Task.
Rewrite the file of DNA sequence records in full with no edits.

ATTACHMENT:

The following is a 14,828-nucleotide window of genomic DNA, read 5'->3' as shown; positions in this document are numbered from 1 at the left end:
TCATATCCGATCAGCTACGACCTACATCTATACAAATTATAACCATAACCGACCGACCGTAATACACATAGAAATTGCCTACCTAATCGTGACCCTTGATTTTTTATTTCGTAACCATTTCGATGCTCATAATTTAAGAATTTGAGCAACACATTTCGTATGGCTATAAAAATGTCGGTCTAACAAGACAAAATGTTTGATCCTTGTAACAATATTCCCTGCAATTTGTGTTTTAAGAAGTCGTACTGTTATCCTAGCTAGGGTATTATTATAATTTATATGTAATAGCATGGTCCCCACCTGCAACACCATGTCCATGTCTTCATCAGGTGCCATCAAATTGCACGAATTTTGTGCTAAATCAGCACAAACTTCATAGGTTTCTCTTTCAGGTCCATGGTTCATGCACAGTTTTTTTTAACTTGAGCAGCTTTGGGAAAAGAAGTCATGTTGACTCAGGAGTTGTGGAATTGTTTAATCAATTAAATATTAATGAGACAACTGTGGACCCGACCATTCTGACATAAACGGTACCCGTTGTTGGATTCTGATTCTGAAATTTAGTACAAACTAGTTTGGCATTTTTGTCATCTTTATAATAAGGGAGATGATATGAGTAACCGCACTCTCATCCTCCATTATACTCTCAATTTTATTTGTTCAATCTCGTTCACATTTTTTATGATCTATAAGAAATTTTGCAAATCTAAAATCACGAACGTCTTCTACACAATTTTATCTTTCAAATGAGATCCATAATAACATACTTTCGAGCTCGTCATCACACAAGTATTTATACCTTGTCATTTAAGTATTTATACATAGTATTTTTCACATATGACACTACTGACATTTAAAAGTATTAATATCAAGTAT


The following is a 14,828-nucleotide window of genomic DNA, read 5'->3' as shown; positions in this document are numbered from 1 at the left end:
TCATATCCGATCAGCTACGACCTACATCTATACAAATTATAACCATAACCGACCGACCGTAATACACATAGAAATTGCCTACCTAATCGTGACCCTTGATTTTTTATTTCGTAACCATTTCGATGCTCATAATTTAAGAATTTGAGCAACACATTTCGTATGGCTATAAAAATGTCGGTCTAACAAGACAAAATGTTTGATCCTTGTAACAATATTCCCTGCAATTTGTGTTTTAAGAAGTCGTACTGTTATCCTAGCTAGGGTATTATTATAATTTATATGTAATAGCATGGTCCCCACCTGCAACACCATGTCCATGTCTTCATCAGGTGCCATCAAATTGCACGAATTTTGTGCTAAATCAGCACAAACTTCATAGGTTTCTCTTTCAGGTCCATGGTTCATGCACAGTTTTTTTTAACTTGAGCAGCTTTGGGAAAAGAAGTCATGTTGACTCAGGAGTTGTGGAATTGTTTAATCAATTAAATATTAATGAGACAACTGTGGACCCGACCATTCTGACATAAACGGTACCCGTTGTTGGATTCTGATTCTGAAATTTAGTACAAACTAGTTTGGCATTTTTGTCATCTTTATAATAAGGGAGATGATATGAGTAACCGCACTCTCATCCTCCATTATACTCTCAATTTTATTTGTTCAATCTCGTTCACATTTTTTATGATCTATAAGAAATTTTGCAAATCTAAAATCACGAACGTCTTCTACACAATTTTATCTTTCAAATGAGATCCATAATAACATACTTTCGAGCTCGTCATCACACAAGTATTTATACCTTGTCATTTAAGTATTTATACATAGTATTTTTCACATATGACACTACTGACATTTAAAAGTATTAATATCAAGTAT